Treasury Letter responds to Representatives on FATCA
|September 6, 2012||Filled under Banking & Securities, FATCA, FATCA Comment Letters, Financial services industry, United States|
DEPARTMENT OF THE TREASURY
WASHINGTON, D.C. 20220
AUG 27 2012
The Honorable Blaine Luetkemeyer
U.S. House of Representatives
Washington, DC 20515
Dear Representative Luetkemeyer:
Thank you for your recent letter to Secretary Geithner regarding the tax reporting provisions commonly known as FATCA. Because your letter involves a matter of tax policy, it was referred to me for response.
Your letter expresses concerns about potential burdens under FATCA on financial institutions and U.S. citizens residing abroad, and urges Treasury to simplify the rules under FATCA and reduce burden. As you know, Congress enacted FATCA as part of the U.S. government’s multi-pronged effort to combat the use of offshore accounts and entities to evade U.S. income tax. The Treasury Department and the Internal Revenue Service (IRS) are committed to addressing this important issue, and we understand your concerns. We are committed to implementing the statute in a way that eases burdens on financial institutions in a manner that is consistent with the statute’s compliance objectives.
To this end, the Treasury Department and the IRS solicited and carefully considered comments from all stakeholders in developing the proposed regulations. In taking these comments into account, the proposed regulations reduce the potential burdens associated with complying with the statute in several important ways. For example, the proposed regulations reduce the administrative burdens associated with identifying U.S. accounts by calibrating due diligence requirements based on the value and risk profile of the account and by permitting foreign financial institutions in many cases to rely on information they already collect. The proposed regulations also expand the categories of foreign financial institutions that are deemed to comply with FATCA without the need to enter into an agreement with the IRS, in order to focus the application of FATCA on higher-risk financial institutions that provide services to the global investment community. Finally, the proposed regulations implement FATCA’s obligations in stages to minimize burdens and costs consistent with achieving the statute’s compliance objectives. The Treasury Department and the IRS continue to consider the comments that have been received on the proposed regulations, and will continue to engage interested stakeholders to ensure the effective and efficient implementation of FATCA as we work toward finalizing the proposed regulations.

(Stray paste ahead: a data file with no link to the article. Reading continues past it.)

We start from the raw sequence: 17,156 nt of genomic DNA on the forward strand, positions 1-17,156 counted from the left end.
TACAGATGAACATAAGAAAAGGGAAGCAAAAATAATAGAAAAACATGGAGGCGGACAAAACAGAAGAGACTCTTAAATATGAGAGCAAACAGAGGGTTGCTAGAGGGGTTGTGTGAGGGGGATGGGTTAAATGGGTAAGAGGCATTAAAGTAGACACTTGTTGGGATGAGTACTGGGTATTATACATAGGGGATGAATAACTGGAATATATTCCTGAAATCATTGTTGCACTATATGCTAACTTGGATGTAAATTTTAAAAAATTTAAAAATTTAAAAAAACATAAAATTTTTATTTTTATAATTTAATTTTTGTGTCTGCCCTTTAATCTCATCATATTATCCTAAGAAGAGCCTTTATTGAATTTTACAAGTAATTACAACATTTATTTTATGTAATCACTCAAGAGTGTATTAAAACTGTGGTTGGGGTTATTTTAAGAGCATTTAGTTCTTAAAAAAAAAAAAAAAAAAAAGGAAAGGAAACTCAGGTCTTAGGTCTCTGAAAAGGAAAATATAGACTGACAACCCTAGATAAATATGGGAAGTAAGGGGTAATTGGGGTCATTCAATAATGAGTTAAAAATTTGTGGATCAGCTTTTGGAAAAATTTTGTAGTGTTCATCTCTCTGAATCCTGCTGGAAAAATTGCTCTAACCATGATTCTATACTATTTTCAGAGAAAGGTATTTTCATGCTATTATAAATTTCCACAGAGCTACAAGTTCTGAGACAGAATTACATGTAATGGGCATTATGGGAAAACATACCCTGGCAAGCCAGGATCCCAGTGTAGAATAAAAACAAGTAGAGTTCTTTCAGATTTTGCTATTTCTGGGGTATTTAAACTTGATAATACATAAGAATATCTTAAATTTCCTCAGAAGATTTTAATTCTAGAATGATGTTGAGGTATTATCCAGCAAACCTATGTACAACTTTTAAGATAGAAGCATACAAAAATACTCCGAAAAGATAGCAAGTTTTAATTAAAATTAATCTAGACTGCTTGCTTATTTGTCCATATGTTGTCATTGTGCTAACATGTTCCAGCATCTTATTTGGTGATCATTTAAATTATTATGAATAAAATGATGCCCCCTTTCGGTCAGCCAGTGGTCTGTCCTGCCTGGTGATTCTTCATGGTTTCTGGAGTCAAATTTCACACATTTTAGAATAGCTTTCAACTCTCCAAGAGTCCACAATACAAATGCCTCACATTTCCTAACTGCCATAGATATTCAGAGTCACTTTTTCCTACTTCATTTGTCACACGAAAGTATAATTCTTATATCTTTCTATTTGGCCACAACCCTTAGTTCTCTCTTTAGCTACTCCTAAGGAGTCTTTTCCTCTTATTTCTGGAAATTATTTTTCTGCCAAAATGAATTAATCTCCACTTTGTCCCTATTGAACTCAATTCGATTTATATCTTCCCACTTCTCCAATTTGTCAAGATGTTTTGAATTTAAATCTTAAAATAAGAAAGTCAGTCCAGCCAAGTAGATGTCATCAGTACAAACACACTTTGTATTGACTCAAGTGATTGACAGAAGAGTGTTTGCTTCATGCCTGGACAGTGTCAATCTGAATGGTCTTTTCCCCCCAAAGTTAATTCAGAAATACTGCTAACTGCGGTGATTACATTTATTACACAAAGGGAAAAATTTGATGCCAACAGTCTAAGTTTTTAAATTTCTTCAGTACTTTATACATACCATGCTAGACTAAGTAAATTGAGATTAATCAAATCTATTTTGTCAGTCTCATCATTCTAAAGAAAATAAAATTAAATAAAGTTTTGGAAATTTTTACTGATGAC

In addition, on July 26, the Treasury Department released a model intergovernmental agreement that provides for FATCA implementation through reporting by financial institutions to their home governments, coupled with the automatic exchange of that information on a government-to-government basis with the United States. This model has been endorsed by the Organization for Economic Cooperation and Development and by many countries, including France, Germany, Italy, Spain, and the United Kingdom. The Treasury Department has also issued joint statements with Japan and Switzerland, respectively, announcing an additional alternative framework for intergovernmental cooperation to facilitate the implementation of FATCA. Under this approach, foreign financial institutions would report specified information directly to the IRS in a manner consistent with the FATCA rules, supplemented by government-to-government exchange of information on request where local law prevents financial institutions from providing information directly to the United States. Both of these intergovernmental approaches to implementing FATCA would address many of the concerns expressed in your letter.
These intergovernmental approaches have been widely praised, including by the banking associations quoted in your letter, as significantly reducing the burdens of FATCA implementation while still achieving its policy objectives. For example, the European Bankers Federation and the Institute of International Bankers began their joint comment letter of April 30, 2012, by “commend[ing] the Treasury and IRS for issuing a thoughtful and detailed set of proposed regulations, and for addressing many of the concerns that we and other interested parties have expressed regarding the implementation of FATCA.” They went on to “applaud the Treasury’s intention to enter into intergovernmental agreements with other countries to address conflicts between FATCA’s requirements and the laws of those countries and to simplify the implementation of FATCA more generally.” The Japanese Bankers Association expressed similar sentiments in its comment letter of April 27, 2012. Both letters provided detailed comments on the proposed regulations, which the IRS and the Treasury Department are carefully considering along with all of the other comments received.
Treasury and the IRS will continue to engage interested stakeholders, including foreign governments, to implement FATCA in a way that appropriately balances the compliance objectives of the statute with the burdens imposed. We appreciate your continued attention to these important matters.
Mark J. Mazur
Assistant Secretary (Tax Policy)
Identical letter sent to:
The Honorable John Campbell
The Honorable Donald A. Manzullo
The Honorable Francisco “Quico” Conseco